Why Location-Based Advertising Often Misses the Mark
Marketers depend on location-based advertising to deliver tailored recommendations directly to mobile devices. Provided that its data is accurate, geospatial marketing improves campaign accuracy and return on investment, elevates the consumer experience, and offers brands a means of measuring success.
By unlocking these benefits, agencies from every sector are offering brick-and-mortar customers opportunities to compete in a marketplace increasingly dominated by e-commerce. Companies are committing serious spend to mobile advertising — by some estimates, the 2022 figure will top $137 billion in the U.S. alone.
But there’s a problem: mobile marketing frequently misses the mark by delivering poorly timed creative to the right prospects or timely creative to the wrong prospects. More often than not, these inefficiencies are caused by faulty geospatial data, resulting in wasted spend, low ROI, and missed chances to capture market share.
To stay competitive, marketers and their clients need to get smart about geospatial data and its ability to either boost or undercut advertising efforts. Let’s dig into how this data can act as a boon for campaigns, where location-driven marketing can go wrong, and how to avoid these pitfalls.
How Location Data Can Buttress Marketing Campaigns
With location data, marketers and their clients gain access to competitive intelligence about consumer behavior and market trends. Different kinds of data provide different insights. Mobility data, for instance, might tell the story of where people are shopping, where they’re traveling from, and how long they stay in a particular store. Point of interest (POI) data might paint a bigger picture about how complementary sites (such as a sportswear store located near a gym) drive foot traffic and sales.
These insights allow marketers to capitalize on tactics such as mobile and geotargeting, geofencing and geo-conquesting, or beacon and proximity marketing.
Let’s say that our sportswear brick-and-mortar chain wants to use geofencing to target gym goers. POI data helps the company understand where gyms are in relation to its store locations. After sourcing base POI data, building footprints are physically charted. This creates a data polygon around the gym that acts as a boundary for serving tailored ads, directly driving relevant impressions.
By getting geometry and mobile attribution data right, marketers and their clients can fuel digital advertising, increase sales, and improve measurement. With a location-smart promotional strategy, for example, that mom-and-pop sportswear store might convince an audience to shop locally rather than ordering through a big brand’s webstore.
Where Geospatial Advertising Goes Wrong
While some geospatial ad rollouts are rewarding, others can be disastrous — and costly. By some estimates, roughly 65 percent of spending on location-based advertising is wasted because of mistargeting. Marketers need to understand how poor targeting happens to prevent it.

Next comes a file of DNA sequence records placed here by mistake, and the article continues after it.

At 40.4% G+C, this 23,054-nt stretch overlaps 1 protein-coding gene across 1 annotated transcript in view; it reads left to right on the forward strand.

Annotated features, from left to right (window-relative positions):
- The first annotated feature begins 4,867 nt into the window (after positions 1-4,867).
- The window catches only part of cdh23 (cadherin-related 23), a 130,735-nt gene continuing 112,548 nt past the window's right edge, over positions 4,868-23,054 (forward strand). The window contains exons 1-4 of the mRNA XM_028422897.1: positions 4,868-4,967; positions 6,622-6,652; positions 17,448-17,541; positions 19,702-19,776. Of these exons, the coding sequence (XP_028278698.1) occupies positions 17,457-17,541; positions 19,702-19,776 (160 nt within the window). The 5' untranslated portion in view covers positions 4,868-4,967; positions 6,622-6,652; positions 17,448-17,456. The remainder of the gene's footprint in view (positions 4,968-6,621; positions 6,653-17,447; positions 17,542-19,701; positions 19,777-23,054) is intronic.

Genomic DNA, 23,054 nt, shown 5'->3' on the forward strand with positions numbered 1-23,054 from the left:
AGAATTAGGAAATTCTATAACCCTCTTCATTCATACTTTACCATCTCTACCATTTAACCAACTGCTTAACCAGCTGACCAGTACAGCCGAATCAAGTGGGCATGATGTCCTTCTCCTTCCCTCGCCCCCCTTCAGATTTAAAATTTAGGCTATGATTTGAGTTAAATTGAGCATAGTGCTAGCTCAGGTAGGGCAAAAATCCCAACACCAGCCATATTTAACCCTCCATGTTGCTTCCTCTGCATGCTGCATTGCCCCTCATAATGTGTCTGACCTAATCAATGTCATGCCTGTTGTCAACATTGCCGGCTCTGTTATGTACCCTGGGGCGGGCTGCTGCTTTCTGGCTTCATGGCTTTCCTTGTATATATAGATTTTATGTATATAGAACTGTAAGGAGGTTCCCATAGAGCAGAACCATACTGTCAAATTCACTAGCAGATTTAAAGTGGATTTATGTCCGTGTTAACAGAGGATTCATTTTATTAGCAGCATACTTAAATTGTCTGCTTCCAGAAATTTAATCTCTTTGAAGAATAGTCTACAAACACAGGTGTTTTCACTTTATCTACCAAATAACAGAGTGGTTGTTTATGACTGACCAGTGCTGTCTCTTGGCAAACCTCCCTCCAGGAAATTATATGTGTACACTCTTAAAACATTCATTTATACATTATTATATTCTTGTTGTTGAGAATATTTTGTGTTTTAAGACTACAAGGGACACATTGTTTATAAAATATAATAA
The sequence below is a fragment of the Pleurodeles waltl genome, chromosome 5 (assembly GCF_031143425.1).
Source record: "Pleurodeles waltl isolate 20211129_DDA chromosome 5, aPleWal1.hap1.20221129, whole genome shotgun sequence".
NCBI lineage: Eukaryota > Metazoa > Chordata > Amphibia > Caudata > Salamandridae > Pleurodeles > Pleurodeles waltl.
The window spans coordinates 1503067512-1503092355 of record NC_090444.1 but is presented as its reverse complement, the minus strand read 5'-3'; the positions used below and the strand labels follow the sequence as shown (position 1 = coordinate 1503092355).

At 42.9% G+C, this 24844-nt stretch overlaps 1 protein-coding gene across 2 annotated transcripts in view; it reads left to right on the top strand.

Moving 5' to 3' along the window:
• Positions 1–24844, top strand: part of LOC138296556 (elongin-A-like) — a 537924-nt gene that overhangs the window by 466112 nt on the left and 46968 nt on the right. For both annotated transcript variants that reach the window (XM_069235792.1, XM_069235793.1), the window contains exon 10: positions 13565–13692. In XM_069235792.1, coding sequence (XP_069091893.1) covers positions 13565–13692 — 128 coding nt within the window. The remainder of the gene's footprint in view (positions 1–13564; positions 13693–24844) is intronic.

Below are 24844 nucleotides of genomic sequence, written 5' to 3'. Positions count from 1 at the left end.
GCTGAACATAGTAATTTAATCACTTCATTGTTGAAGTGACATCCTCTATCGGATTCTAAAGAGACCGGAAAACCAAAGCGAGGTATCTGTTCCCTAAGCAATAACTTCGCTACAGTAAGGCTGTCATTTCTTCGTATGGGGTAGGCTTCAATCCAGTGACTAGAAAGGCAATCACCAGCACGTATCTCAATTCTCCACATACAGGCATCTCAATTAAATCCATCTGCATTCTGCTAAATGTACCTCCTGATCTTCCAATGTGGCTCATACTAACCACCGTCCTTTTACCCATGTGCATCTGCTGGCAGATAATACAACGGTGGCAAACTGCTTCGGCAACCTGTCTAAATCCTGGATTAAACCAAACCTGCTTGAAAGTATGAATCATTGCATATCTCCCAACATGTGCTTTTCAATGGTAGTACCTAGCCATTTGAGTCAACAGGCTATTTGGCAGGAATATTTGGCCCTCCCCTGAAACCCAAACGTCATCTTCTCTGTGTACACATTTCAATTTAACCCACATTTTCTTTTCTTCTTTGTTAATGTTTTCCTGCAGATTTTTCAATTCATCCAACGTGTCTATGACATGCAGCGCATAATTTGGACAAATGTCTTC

For a successful mobile campaign, the location data being used needs to be ironclad. This can be difficult to ensure, particularly given that geospatial inaccuracies are often so granular. For example, perhaps an ad goes to the “right” gym but to a location in the wrong city. Or, imagine, a different ad might get delivered to the right gym, but the relevant polygon boundary is off by 10 feet. At this point, targeted members may have already stored their devices in their lockers.
These types of issues tend to be rooted in messy, incomplete datasets. At times, latitude and longitude coordinates might be truncated or reversed, which could lead ads to get served in the middle of the ocean instead of in a bustling metropolitan hub. Other times, POI data might simply be inaccurate, outdated or missing critical elements such as operating hours. This could lead marketers to make the wrong decisions about a campaign that might not be noticeable until it’s too late. And that’s not all: using inaccurate data doesn’t just cost money upfront — it can also make ad agencies and their clients susceptible to fraud.
How to Overcome Data Traps and Craft Winning Geospatial Campaigns
To stave off location data quality issues, marketers should vet whatever location data they use as well as the accuracy of their delivery metrics. This can be done in-house or in collaboration with a third-party provider, which has likely verified the accuracy of its data. Whatever the route, it’s crucial that agencies be able to prove how and to what effect they’re putting their geospatial datasets to use.
Finally, remember that location data is only part of the equation for an effective ad campaign. Other accurate datasets can also be operationalized, including weather, time, purchase intent and CRM data. By acting on the hybrid insights that these additional tools unlock, marketers can help their clients win by finding and reaching the perfect audience.
Geoff Michener is the CEO and co-founder of dataPlor, a company that delivers the most accurate global point of interest (POI) data.